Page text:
The question is not, “How did it happen?”. It is and always was mind-numbingly obvious how it happened. Nor is the question, “How could anyone have let it happen?”. There is no convenient “anyone” whose lapse or incapacity or criminal neglect can be singled out as the cause. No. The question is, “How could everyone have allowed it to happen?”.


On paper, Westray looked like a paragon of safety. The safe work procedures for ventilation and other practices were strictly by the book. Every employee signed a long document outlining his rights and duties under the Occupational Health and Safety Act. Mine manager Gerald Phillips developed an elaborate program of classroom and on-the-job training. In April 1992, barely a month before the explosion, the Canadian Institute of Mining, Metallurgy and Petroleum honoured Westray with the John T. Ryan Award as Canada’s safest mine.

It was all window dressing.

The Ryan award, it turned out, was achieved by fudging accident statistics and keeping injured men on the payroll. Workers who grumbled about safety were told the company had hundreds of resumes on file from men eager to take their places. Long after the explosion, the Westray inquiry would hear how Phillips browbeat a rookie miner, Aaron Conklin, who was nervous about returning underground after a cave-in. When Stephen Lilley objected to the use of a welding torch underground – an illegal practice that could have touched off a fire or explosion – he was suspended for several days. He returned to work and was among those who died on May 9.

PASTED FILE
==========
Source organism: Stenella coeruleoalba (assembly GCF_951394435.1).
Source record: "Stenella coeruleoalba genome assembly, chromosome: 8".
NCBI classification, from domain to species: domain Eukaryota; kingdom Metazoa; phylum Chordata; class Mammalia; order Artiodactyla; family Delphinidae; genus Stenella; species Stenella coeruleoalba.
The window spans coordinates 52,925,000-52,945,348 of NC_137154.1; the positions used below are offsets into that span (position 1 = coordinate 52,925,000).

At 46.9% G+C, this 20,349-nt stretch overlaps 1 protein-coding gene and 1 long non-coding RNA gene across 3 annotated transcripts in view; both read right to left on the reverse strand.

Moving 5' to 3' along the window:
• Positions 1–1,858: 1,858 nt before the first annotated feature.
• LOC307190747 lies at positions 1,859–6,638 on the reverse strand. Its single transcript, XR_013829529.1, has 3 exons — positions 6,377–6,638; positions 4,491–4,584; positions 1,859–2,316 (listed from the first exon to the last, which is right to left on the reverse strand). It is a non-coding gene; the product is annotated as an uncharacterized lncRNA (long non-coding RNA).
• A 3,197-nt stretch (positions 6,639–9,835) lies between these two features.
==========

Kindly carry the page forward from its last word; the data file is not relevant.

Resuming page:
Training fell by the wayside as the company struggled to meet production targets. Trainees, who were supposed to work under the supervision of a certified miner for six months, found themselves alone at the coal face within days.

A core of experienced coal miners had been recruited from western Canada, but they were outnumbered by men who had worked only in hard-rock mines, where the hazards of methane, coal dust and unstable sedimentary rock are rare. Many others were recruited locally – labourers, construction workers or unemployed men grateful for steady work at dream wages. A Westray miner could earn upward of $60,000, with as much overtime as he wanted. Hazardous practices thrived. Most shift bosses were as poorly trained as their crews, and readily adopted management’s mantra: Production first.

The pay made it tough to quit, especially for men who had moved across the country or had taken out mortgages based on Westray’s promise of 15 years’ work. Others stayed on simply because they had no idea they were in danger. “If I would have known then what I know now,” a construction worker turned miner, Gerald MacGillivray, said years later, “there’s no way I would have been down there.”

Day after day, in nationally televised hearings in the spring of 1996, former miners described the appalling conditions they endured underground at Westray. The tunnels were dry and dusty, the ventilation system incapable of clearing out methane, the roof prone to collapse.